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Individual differences in sentence processing

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dc.contributor.advisor John Gabrieli. en_US Troyer, Melissa L en_US
dc.contributor.other Massachusetts Institute of Technology. Dept. of Brain and Cognitive Sciences. en_US 2012-04-26T18:48:57Z 2012-04-26T18:48:57Z 2012 en_US 2012 en_US
dc.description Thesis (S.M.)--Massachusetts Institute of Technology, Dept. of Brain and Cognitive Sciences, 2012. en_US
dc.description Cataloged from PDF version of thesis. en_US
dc.description Includes bibliographical references (p. 117-122). en_US
dc.description.abstract This thesis aims to elucidate shared mechanisms between retrieval in sentence processing and memory retrieval processes in nonlinguistic domains using an individual differences approach. Prior research in individual differences in sentence processing has provided conflicting evidence as to whether the same memory mechanisms operate in linguistic processing, potentially a quite specialized cognitive domain, and in other, more general areas of cognition (Just & Carpenter, 1992; Caplan & Waters, 1999). This question has been primarily addressed from the point of view of capacity-based theories of working memory (Baddeley, 1986). Under these theories, verbal working memory is either comprised of multiple components including separate components for syntactic and non-syntactic verbal processing, or is dependent on a unitary pool of resources shared across all verbal domains. However, recent memory research has suggested that the capacity-theory architecture may be incorrect. Instead of a three-part memory system composed of focal attention, working memory, and long-term memory, a better model of the memory system may be bipartite, comprising focal attention and long-term memory. In the bipartite theory, working memory is viewed as a set of mechanisms mediating between these two stores, and accurately describes empirical data (McElree, 2006). If the latter hypothesis is correct, then it follows that the bipartite system underlying sentence processing should rely on the same set of working memory mechanisms as in general memory processes. In particular, a number of empirical studies have shown that both general memory and sentence processing are subject to interference from contextually-relevant intervening elements. Such interference is thought to occur at retrieval (as opposed to encoding) both for general memory tasks (e.g., retrieving items from a list) and in sentence processing (e.g., retrieving elements in long-distance syntactic dependencies). However, no systematic attempts have been made to investigate whether this interference results from the same processing limitations. In Study 1, performance on a battery of memory and cognitive tasks is compared to performance on sentence processing tasks. One of the sentence processing tasks correlated with multiple measures likely to rely on general memory mechanisms involved in resolution of retrieval interference. However, low internal reliability of the language tasks in the first study was observed. In Study 2, a series of sentence processing tasks is examined in order to determine which tasks exhibit the highest internal reliability. The results indicate that syntactic complexity manipulations presented in null (isolated) contexts exhibit highest internal reliability and are good candidates for future studies investigating individual differences in sentence processing. Suggestions for future studies investigating shared resources between sentence processing tasks and general memory mechanism are then discussed, informed by the results from these studies. en_US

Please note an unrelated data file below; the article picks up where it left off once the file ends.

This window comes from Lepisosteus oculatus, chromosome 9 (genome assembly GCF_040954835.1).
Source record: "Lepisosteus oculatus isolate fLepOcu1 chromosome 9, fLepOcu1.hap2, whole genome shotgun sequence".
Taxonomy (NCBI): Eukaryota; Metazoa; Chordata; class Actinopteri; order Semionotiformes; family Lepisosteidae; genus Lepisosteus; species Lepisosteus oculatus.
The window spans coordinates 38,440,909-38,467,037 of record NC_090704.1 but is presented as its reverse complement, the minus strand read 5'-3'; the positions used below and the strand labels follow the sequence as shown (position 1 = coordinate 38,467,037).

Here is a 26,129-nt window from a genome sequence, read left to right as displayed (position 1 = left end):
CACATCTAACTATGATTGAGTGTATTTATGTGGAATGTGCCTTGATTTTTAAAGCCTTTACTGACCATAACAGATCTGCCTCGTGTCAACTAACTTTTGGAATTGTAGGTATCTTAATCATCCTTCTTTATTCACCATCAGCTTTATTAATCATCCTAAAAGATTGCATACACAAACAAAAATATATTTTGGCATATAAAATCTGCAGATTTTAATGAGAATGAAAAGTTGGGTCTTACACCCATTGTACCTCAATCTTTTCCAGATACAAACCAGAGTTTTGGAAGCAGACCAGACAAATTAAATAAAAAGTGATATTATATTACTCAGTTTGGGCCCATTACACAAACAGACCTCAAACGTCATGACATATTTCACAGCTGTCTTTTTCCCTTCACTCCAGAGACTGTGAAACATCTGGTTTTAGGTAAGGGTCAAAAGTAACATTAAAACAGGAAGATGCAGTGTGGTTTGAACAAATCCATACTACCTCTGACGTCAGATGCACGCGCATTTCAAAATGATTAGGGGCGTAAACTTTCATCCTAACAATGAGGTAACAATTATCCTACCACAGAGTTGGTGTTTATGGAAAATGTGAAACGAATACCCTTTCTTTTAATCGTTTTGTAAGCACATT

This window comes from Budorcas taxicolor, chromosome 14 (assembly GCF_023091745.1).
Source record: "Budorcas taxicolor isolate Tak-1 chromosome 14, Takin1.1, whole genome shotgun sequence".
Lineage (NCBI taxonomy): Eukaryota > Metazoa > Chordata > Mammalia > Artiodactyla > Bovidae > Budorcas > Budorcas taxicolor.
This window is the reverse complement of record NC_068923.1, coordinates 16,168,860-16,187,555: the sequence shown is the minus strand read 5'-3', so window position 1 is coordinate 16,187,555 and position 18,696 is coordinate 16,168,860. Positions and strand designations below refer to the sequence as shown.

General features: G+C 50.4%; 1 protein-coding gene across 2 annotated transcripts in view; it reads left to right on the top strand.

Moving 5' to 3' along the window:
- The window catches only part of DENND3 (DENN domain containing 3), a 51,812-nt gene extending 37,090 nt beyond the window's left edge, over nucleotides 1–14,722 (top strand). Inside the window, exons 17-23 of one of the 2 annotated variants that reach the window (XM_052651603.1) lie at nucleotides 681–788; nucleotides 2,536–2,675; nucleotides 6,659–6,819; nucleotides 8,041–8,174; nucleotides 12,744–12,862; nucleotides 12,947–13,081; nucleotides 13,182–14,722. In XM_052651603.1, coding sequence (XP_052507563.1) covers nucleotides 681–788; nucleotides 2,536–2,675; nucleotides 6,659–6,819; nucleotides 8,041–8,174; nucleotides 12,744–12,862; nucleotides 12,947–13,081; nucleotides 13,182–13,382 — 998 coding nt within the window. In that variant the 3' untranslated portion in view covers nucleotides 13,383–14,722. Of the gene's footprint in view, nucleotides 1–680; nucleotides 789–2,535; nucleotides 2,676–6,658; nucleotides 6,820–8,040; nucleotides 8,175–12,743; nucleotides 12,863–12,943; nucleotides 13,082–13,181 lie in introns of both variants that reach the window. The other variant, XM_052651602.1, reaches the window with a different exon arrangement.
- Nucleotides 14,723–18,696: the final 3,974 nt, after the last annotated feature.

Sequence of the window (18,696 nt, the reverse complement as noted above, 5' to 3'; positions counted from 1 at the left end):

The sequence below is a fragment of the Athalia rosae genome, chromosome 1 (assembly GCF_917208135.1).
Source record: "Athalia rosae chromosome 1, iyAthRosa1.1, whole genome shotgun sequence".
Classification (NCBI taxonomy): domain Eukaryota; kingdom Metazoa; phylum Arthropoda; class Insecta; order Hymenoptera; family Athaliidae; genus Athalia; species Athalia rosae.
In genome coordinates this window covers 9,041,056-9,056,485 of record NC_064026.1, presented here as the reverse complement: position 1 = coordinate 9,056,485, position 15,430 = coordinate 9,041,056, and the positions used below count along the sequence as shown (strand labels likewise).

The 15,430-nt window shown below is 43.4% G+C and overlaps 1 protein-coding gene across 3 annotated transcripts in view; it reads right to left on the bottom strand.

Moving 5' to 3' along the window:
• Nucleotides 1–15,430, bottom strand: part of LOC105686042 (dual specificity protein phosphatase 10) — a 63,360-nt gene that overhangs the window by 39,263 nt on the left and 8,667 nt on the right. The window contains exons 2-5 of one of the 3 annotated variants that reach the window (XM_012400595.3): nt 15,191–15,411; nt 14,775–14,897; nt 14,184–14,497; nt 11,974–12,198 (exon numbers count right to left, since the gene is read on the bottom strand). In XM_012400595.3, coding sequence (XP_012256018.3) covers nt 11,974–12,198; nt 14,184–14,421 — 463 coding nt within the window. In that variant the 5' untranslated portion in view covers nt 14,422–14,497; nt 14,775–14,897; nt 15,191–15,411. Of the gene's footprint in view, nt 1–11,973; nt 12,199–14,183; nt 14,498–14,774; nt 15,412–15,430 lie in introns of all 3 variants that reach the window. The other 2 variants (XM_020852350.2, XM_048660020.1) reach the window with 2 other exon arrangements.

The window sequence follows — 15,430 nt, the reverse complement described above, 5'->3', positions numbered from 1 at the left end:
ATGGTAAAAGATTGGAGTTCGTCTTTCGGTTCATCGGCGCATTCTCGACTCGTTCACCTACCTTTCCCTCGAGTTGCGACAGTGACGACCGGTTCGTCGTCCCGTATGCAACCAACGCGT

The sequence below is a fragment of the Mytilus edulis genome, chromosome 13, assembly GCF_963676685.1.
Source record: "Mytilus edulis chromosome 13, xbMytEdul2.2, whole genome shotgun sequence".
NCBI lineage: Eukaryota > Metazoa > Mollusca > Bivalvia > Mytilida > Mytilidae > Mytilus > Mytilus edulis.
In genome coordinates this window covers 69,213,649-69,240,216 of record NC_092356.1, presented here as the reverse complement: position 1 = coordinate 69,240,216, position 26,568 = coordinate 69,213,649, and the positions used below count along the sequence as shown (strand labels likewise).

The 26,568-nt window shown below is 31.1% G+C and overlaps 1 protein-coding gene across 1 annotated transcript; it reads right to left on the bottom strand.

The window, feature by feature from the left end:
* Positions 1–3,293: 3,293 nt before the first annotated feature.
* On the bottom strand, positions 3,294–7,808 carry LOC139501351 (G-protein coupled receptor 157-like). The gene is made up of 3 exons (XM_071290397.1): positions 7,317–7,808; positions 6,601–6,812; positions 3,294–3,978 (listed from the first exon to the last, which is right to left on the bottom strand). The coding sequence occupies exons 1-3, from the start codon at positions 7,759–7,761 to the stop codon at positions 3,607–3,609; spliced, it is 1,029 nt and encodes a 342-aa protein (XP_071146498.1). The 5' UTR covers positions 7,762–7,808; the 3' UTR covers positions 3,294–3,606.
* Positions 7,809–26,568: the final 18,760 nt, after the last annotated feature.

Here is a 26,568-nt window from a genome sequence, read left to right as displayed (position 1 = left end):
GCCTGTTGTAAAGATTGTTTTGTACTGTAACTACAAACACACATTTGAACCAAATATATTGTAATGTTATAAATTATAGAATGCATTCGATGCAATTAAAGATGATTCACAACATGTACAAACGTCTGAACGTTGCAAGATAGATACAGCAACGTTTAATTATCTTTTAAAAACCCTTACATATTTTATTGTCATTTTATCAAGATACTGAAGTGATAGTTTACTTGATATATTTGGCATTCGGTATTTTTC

dc.description.statementofresponsibility by Melissa L. Troyer. en_US
dc.format.extent 190 p. en_US
dc.language.iso eng en_US
dc.publisher Massachusetts Institute of Technology en_US
dc.rights M.I.T. theses are protected by copyright. They may be viewed from this source for any purpose, but reproduction or distribution in any format is prohibited without written permission. See provided URL for inquiries about permission. en_US
dc.rights.uri en_US
dc.subject Brain and Cognitive Sciences en_US
dc.title Individual differences in sentence processing en_US
dc.type Thesis en_US S.M. en_US
dc.contributor.department Massachusetts Institute of Technology. Dept. of Brain and Cognitive Sciences. en_US
dc.identifier.oclc 783795118 en_US

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